what I have to show in court is it makes a differance to me and anyone else and how much I think there worth.

Thanks for your replies.
like I say if it was the other way around the car yard would be after me for money.
FollowupID: 376154

Reply By: ev700 - Monday, Jul 18, 2005 at 10:20

Monday, Jul 18, 2005 at 10:20
Taking into account the advice of motoring organisations such as the RACQ and NRMA, I would not buy a vehicle without a demonstrated satisfactory service history. From the comments of vehicle manufacturers in service handbooks, I am convinced that poor servicing affects the life and value of the vehicle, and also has connotations for the safety of the driver and passengers.

Because of the distinct possibility that a vehicle could have been a hire car or could otherwise have operated in harsh conditions and without adequate servicing in accordance with the maker's specifications, a vehicle without log books would in my estimation be worth wholesale value only. As stated above I would not buy the vehicle, however a 20% reduction in price would be expected by others I have spoken with.

Dealers purport to be the experts on the particular make of vehicle and the representatives of the vehicle manufacturer. Vehicle makers limit the number of dealerships available and provide special rewards, incentives and other support to dealerships. A customer is informationally disadvantaged in negotiating with a dealer and has the expectation, promoted by dealers and manufacturers, that he/she will be a valued client and will be dealt with decently, responsibly and fairly in the purchase, ongoing servicing and maintenance, and eventual sale of the manufacturer's product.

Service records are a key control in the servicing and warranty of a vehicle and are relied upon by the dealer and manufacturer in the servicing of the vehicle and in any dispute with the client.

In view of thses points alone it would be unfair and in my view unconscionable for a dealer to warrant that a vehicle has log books available - and this also would be taken normally to means that the dealer had secured possession of service history and (that) service history met the manufacturer's standards) - and then supply substitute records which do not meet the dealer's nor the manufacturer's own policies for the completion and maintenance of satisfacory service records. There is also the point that dealers do not rely entirely on paper documents but have access to electronic records via the dealership network.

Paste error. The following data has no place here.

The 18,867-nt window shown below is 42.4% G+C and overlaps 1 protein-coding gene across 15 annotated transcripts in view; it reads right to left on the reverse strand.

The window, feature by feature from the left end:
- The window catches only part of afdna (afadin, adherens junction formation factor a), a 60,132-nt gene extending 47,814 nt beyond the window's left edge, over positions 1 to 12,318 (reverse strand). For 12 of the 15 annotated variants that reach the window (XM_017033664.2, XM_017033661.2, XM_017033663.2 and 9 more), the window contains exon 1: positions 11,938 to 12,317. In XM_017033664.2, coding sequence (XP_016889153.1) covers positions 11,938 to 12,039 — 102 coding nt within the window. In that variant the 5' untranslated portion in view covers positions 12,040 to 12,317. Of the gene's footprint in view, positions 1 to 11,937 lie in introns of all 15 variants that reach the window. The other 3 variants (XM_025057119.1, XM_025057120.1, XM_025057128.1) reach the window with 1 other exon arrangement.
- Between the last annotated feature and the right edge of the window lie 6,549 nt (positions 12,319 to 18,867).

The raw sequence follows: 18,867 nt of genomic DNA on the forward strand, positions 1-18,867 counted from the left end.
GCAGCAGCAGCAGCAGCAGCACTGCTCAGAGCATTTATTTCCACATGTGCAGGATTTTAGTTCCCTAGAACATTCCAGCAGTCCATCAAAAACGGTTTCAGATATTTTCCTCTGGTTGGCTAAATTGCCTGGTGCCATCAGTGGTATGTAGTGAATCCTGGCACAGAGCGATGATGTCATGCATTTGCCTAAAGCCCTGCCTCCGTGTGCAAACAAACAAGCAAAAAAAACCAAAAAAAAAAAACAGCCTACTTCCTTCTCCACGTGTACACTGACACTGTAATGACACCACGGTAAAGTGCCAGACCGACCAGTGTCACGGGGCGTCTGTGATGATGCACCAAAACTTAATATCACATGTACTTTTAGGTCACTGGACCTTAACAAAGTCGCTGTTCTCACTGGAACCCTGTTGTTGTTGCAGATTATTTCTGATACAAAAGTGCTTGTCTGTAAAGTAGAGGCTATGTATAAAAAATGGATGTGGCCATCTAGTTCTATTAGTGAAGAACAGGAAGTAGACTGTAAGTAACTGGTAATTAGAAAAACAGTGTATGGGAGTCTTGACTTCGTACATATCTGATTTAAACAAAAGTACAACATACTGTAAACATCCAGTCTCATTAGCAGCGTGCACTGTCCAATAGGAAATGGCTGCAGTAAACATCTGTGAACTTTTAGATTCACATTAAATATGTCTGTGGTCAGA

I believe the dealer and indirectly the manufacturer have a responsibility to provide frank and full advice to an intending purchaser of any known detriment to the operation, safety and value of the vehicle prior to sale.

So in answer to your question, I am not satisfied that the dealer has taken all steps available to it to resolve your dispute and I regard its conduct to date as related by you to be unfair, bullying and probably unconscionable.

I do not think quantum of loss needs to be addressed until the dealer has convinced the Court or independent arbiter that it has exhausted all reasonable steps to procure the service history.

AnswerID: 120899

Follow Up By: hl - Monday, Jul 18, 2005 at 11:52

Monday, Jul 18, 2005 at 11:52

Seems like most of you fellows have an awful lot of faith in dealer service. I could tell you a few stories about what happened to my (new) cars that were serviced by franchised dealers. To be fair, most of them do actually change the oil (but don't bet on it). As for the rest,
I have had over the years:

Batteries overfilled (with acid leaking into the battery tray)
Wrong coolant
Wrong grease put in balljoints
Stuffed wheel alignment (it was ok before they touched it)
Handbrake cable adjusted too tight (rear brakes were smoking)
Radiator cap left off
Engine stuffed because someone turned it over without timing belt in place.